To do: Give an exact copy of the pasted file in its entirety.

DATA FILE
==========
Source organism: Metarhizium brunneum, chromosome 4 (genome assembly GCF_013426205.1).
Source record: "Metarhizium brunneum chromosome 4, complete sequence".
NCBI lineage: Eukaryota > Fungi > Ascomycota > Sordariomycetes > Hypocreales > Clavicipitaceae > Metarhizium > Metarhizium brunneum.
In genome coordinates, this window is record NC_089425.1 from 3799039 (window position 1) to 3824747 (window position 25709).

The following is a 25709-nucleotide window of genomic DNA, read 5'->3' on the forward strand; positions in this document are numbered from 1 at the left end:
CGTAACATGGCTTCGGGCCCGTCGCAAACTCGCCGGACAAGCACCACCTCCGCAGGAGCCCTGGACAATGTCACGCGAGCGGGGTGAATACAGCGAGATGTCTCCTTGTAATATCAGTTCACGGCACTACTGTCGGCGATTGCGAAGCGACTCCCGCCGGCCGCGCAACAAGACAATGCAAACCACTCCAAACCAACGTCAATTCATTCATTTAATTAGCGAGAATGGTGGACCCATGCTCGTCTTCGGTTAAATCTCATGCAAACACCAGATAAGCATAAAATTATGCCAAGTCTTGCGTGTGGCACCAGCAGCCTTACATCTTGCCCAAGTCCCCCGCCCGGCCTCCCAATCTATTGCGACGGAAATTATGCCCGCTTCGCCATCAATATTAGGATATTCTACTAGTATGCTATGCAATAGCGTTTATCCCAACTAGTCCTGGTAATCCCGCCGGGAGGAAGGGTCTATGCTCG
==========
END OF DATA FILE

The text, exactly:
Source organism: Metarhizium brunneum, chromosome 4 (genome assembly GCF_013426205.1).
Source record: "Metarhizium brunneum chromosome 4, complete sequence".
NCBI lineage: Eukaryota > Fungi > Ascomycota > Sordariomycetes > Hypocreales > Clavicipitaceae > Metarhizium > Metarhizium brunneum.
In genome coordinates, this window is record NC_089425.1 from 3799039 (window position 1) to 3824747 (window position 25709).

The following is a 25709-nucleotide window of genomic DNA, read 5'->3' on the forward strand; positions in this document are numbered from 1 at the left end:
CGTAACATGGCTTCGGGCCCGTCGCAAACTCGCCGGACAAGCACCACCTCCGCAGGAGCCCTGGACAATGTCACGCGAGCGGGGTGAATACAGCGAGATGTCTCCTTGTAATATCAGTTCACGGCACTACTGTCGGCGATTGCGAAGCGACTCCCGCCGGCCGCGCAACAAGACAATGCAAACCACTCCAAACCAACGTCAATTCATTCATTTAATTAGCGAGAATGGTGGACCCATGCTCGTCTTCGGTTAAATCTCATGCAAACACCAGATAAGCATAAAATTATGCCAAGTCTTGCGTGTGGCACCAGCAGCCTTACATCTTGCCCAAGTCCCCCGCCCGGCCTCCCAATCTATTGCGACGGAAATTATGCCCGCTTCGCCATCAATATTAGGATATTCTACTAGTATGCTATGCAATAGCGTTTATCCCAACTAGTCCTGGTAATCCCGCCGGGAGGAAGGGTCTATGCTCG